I know you don’t expect me in your inbox until next Monday, but I thought it would be good to share a little piece I found about Sketch(Plus I could really use a distraction right now). Sketch is a design tool, similar to how Figma works. I frankly love both products and use them for separate design tasks
I had Sketch on my calendar for a case study December but it so happens that their 10 year anniversary was last week and the team @ Sketch decided to share, in a blog post, how they got from 1 to 1,000,000 users. So here is what the team had to say.
Note: This piece is a trimmed down version of their blog post, I did not write that 😁, but we have a very exciting issue coming up on Monday.
The early days
“The first versions of Sketch were built highly collaboratively,“ says Pieter Omvlee, Sketch’s co-founder and CEO. ”At first it was just Emanuel and me on design and development, but the lines were always blurry; we collaborated heavily and never had one side dictate what the other should do. As we’ve grown the team I think we’ve managed to keep that spirit. People with different expertise should work together and contribute so that we get to the best result.”
As people began to pick up on this approach and started using the Mac app, a community began to form. And this is where the success of Sketch really started. “Don’t ask me how that happened, I have no clue,” laughs Emanuel. “People just really loved it. I think the price, the technology, the freedom — it allowed a lot more people to look at design as real career. The right tool was available on the right platform. And we were so lucky to have a lot of people who kept pumping in resources; icon sets, interface sets, plugins and more.”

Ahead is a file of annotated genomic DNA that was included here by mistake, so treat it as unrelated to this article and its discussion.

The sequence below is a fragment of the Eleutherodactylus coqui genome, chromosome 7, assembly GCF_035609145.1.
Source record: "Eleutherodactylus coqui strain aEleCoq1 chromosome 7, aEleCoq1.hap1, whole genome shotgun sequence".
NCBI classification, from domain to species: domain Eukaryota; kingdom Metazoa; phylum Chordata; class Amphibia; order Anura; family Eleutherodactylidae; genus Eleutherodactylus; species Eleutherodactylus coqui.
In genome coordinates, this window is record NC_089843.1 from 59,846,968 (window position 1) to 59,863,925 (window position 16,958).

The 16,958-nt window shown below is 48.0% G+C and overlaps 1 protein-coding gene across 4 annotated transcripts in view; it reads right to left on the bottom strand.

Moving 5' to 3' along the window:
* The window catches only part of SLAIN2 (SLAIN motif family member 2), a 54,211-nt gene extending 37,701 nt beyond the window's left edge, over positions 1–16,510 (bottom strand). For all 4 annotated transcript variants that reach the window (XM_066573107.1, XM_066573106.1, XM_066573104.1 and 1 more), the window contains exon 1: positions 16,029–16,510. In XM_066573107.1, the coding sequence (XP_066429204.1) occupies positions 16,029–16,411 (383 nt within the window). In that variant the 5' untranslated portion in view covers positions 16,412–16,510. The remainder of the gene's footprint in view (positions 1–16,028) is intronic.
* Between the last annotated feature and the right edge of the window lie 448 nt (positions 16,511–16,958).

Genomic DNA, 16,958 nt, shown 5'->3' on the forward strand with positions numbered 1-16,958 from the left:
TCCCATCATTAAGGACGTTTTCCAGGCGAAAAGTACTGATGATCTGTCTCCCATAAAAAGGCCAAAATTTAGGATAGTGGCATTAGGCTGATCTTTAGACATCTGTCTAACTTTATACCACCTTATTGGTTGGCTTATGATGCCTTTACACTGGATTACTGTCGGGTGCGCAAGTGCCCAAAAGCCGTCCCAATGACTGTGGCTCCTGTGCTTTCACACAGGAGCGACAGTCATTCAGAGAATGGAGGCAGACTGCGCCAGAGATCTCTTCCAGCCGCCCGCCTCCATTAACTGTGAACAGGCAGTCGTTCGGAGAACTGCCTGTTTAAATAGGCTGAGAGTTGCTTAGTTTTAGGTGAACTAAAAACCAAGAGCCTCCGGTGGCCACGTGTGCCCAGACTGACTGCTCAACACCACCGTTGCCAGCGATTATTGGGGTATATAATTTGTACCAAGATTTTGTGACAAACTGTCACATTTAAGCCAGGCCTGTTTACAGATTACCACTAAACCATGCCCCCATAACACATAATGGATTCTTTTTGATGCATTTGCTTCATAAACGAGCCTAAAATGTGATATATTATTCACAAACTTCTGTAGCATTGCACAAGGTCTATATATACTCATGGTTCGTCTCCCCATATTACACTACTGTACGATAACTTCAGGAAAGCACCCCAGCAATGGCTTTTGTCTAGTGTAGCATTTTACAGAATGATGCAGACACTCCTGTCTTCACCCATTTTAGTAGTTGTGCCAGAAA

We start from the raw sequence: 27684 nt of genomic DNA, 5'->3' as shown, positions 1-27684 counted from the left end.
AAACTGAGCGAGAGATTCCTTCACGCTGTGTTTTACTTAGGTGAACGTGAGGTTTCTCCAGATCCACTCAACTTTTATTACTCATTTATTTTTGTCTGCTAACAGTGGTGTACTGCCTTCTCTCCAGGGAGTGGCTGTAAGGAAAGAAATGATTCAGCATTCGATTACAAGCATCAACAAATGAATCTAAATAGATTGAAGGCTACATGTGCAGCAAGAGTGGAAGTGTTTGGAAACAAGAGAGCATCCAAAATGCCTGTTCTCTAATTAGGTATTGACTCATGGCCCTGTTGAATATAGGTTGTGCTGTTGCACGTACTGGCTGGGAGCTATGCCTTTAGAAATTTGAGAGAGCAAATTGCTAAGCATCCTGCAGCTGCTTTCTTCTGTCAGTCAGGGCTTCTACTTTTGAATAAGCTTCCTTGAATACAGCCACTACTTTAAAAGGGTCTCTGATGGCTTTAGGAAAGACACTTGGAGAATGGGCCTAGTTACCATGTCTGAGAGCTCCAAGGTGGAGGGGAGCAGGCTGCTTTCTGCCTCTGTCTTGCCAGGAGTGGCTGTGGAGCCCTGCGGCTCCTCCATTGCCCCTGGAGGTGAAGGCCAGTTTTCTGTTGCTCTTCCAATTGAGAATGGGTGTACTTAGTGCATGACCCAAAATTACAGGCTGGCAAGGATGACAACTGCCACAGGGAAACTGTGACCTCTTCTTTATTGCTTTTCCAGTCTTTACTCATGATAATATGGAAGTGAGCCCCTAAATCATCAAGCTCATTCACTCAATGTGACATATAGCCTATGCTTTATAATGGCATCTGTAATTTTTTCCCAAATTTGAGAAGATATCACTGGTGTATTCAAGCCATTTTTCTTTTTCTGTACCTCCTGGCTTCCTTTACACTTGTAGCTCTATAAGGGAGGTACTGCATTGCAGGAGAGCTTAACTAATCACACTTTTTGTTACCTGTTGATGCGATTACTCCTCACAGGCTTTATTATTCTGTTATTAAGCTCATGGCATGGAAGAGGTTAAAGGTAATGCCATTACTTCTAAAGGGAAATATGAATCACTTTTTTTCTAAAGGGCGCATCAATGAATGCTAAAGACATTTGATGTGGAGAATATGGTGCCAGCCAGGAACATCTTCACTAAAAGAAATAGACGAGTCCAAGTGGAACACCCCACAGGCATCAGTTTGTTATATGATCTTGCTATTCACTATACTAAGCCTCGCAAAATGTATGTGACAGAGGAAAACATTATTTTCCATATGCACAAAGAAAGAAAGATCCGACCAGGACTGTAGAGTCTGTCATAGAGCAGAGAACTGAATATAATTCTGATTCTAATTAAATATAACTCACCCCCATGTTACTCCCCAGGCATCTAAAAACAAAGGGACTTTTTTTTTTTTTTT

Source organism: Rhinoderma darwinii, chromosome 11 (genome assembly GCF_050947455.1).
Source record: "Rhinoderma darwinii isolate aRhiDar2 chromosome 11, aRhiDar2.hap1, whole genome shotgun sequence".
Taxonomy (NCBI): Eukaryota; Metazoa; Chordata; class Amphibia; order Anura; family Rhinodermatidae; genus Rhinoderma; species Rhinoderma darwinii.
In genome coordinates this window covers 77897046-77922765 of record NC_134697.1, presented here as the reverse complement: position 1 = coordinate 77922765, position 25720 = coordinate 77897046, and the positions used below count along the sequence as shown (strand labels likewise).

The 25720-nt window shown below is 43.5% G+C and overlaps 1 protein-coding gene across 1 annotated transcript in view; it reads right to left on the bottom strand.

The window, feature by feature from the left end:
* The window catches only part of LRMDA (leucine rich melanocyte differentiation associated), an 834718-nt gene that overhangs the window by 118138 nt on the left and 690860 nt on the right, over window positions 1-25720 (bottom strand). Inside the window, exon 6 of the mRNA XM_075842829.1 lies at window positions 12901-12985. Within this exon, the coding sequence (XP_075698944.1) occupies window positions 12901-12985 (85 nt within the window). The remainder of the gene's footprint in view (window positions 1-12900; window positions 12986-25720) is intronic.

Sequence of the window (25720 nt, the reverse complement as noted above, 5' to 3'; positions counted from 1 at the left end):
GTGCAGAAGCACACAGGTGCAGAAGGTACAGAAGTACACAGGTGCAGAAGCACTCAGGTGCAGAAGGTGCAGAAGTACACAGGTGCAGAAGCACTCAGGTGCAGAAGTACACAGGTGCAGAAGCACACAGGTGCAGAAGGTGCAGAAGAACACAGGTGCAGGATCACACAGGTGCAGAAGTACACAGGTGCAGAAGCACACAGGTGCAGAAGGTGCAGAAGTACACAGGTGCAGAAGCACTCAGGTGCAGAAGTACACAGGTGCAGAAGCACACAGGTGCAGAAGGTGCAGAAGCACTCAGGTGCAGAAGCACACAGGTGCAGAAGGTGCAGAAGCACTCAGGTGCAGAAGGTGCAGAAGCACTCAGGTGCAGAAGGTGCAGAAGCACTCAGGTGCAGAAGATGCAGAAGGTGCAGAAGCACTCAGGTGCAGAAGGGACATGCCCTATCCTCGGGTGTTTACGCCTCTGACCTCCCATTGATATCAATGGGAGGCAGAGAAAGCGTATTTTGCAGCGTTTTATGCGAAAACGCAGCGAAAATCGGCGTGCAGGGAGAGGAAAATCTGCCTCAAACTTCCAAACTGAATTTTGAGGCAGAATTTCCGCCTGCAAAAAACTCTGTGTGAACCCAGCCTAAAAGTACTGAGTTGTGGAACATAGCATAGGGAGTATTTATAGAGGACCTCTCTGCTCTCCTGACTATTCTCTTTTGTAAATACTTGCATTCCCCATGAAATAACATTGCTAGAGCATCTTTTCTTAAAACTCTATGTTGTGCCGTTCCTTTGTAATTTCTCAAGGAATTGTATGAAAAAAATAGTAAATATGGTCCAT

Forming a Community
“The community has played a monumental role in shaping the design space and the tools we all work with,” says Galya Iliev, who started her Sketch journey in that community, before joining the company in 2015. She’s now our Head of Partnership Marketing and Commercial Opportunities, working closely with the community every day. “Designers loved the native feel of an app made specifically for UI and UX design.” As creatives began to use it in their day-to-day work, they shared their designs and thoughts on social media. Tutorials appeared on YouTube and designers started meeting up to talk about Sketch in more detail. It was incredible to watch, and the team were blown away by the support.
“We were so lucky to have a lot of people who kept pumping in resources; icon sets, interface sets, plugins and more.”
“I remember some of the first Sketch meetups in San Francisco, Paris, Mexico City, and Beijing — to name a few!” says Galya. “Our team members began to travel and attend events and had some amazing conversations with community members that sparked internal chats and, in some cases, great new feature releases.”
These conversations gave the team valuable feedback that they could use to make the app better for everyone. And when it didn’t make complete sense for them to dedicate time to developing a feature, the community stepped up — developing amazing extensions and integrations to cater to those specific needs. “When creating a tool like Sketch, you can easily get distracted with an infinite amount of potential features to add,” explains Ale Muñoz, our Developer Relations Manager (and a long-time plugin developer himself). ”To keep a laser-focus, it’s essential to say ‘no’ to many of those ideas. Extensions can cover the proverbial last mile of design workflows, while we concentrate on making Sketch a great tool for everyone.”
“The community has played a monumental role in shaping the design space and the tools we all work with. Designers loved the native feel of an app made specifically for UI and UX design.”